Unfortunately May did advise me the type of maple tree she has. There are major differences. However, regardless of what it is, if she either prunes it herself, or has a commercial tree firm (such as the Bruce Tree Expert Company--416-252-8769) do it annually, it will be fairly easy to keep it confined. I cannot offer much more without specifically knowing what tree she has.

Then on June 12, Greg DeGreef from the University of Alberta in Edmonton, wrote to Donna Dawson about a plant I had not seen before; “Can you tell me what this plant in the attached photo is? This is a large grove in front of a friend's house, he gave me a couple of root pieces and it is doing very well in front of my house. It is perennial and I was told it was bamboo, but my research so far tells me that most bamboo has pointed leaves. The shoots are purple in colour. Thanks.”

Donna said she didn’t think it a bamboo either (not many grow in the Alberta climate), and when I looked at the photo I thought it might by a plant known as Japanese knotweed (Polygonum cuspidatum). The distinguishing feature would be the tiny white flowers displayed during the summer. I’ve attached a USDA shot of them. If it is not Japanese knotweed, I would still think it is a Polygonum, just not sure which one. Do check the flowers when it blooms, and let us know.

By the way, the USDA says it is a noxious weed over much of the U.S. and Canada except (in Canada) it is not known in Alberta and Saskatchewan. But as to hardiness, it is known in Alaska, so it should be hardy in Edmonton.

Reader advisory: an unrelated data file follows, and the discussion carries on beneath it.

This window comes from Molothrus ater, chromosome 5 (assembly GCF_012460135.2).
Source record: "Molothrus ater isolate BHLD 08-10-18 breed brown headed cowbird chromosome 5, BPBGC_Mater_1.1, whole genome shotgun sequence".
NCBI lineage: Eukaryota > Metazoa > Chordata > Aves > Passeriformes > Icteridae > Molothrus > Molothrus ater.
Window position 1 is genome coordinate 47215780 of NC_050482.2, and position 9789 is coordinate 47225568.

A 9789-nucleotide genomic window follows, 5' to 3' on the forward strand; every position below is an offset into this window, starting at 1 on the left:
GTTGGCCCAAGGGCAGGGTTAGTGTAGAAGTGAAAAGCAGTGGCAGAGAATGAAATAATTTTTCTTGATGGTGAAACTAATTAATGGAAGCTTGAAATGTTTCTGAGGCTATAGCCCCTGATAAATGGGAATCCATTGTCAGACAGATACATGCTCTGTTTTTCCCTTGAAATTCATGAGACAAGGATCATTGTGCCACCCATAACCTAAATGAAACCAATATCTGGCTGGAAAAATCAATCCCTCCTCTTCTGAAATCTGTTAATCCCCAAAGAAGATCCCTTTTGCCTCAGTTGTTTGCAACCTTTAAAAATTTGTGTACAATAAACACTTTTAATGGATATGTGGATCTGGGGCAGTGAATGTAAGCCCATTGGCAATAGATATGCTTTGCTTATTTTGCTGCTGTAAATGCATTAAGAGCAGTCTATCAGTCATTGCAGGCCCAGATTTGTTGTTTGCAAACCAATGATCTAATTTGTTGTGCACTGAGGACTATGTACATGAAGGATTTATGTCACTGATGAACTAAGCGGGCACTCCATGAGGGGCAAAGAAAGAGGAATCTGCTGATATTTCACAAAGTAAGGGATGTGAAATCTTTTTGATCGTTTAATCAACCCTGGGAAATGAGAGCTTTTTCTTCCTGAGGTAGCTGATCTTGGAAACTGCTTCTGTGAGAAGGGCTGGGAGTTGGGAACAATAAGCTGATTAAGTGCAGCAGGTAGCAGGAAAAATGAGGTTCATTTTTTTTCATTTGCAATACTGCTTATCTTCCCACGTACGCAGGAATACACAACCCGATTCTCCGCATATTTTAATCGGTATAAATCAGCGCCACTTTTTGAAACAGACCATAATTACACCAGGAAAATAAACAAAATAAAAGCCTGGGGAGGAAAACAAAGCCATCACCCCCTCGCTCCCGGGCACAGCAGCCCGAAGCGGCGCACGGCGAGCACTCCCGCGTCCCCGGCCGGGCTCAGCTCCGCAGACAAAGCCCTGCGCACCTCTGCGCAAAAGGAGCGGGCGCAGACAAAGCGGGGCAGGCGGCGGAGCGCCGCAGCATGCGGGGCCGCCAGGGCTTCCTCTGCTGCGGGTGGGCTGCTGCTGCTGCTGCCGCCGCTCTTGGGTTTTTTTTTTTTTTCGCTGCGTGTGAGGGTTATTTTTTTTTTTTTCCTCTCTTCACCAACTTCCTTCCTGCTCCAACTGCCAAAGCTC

And finally this week, Roxy W. of Beamsville, who sometimes participates in our chat session on Sundays (now in hiatus for the summer), wrote on June 11th: “Hope all is well! I have a quick question for you: Do you know of any product or home remedy to prevent the water in my new rain barrel from turning smelly? It has a sulfur smell. With all the rain we've had, I haven't been able to use a significant amount before it gets replenished with the next rain. When I watered tonight I noticed the smell for the first time. I've searched the net and found a few suggestions but I'm not sure which to try: add a cup of bleach or vinegar (don't want to take the chance of killing any plants so I think I'll steer clear of those), hang a copper pipe in the water, or a bag of charcoal. Have you heard of or tried any of these remedies or have one of your own you'd like to share? Thanks in advance Art. Happy Gardening!

“P.S. Still waiting for the elusive Red Caroline Delphinium. I check regularly with Mori Nurseries...they said not to give up hope!”

This was my brief response: “There really should not be any trouble with adding bleach to your water because by the time you come to use it, the javel component will have long evaporated. Adding charcoal should also work—it is used to filter and clean some ponds of algae etc. The copper pipe sounds interesting, as that will likely acidify the water, and slime/algae does not like acid conditions and tends to die. That’s an old pond trick as well.

“I guess as long as the Mori people are optimistic you should be too. I wonder from whom they are buying it. Obviously they haven’t grown it themselves, or you would think it should be ready now. Did you join the Delphinium Society yet?”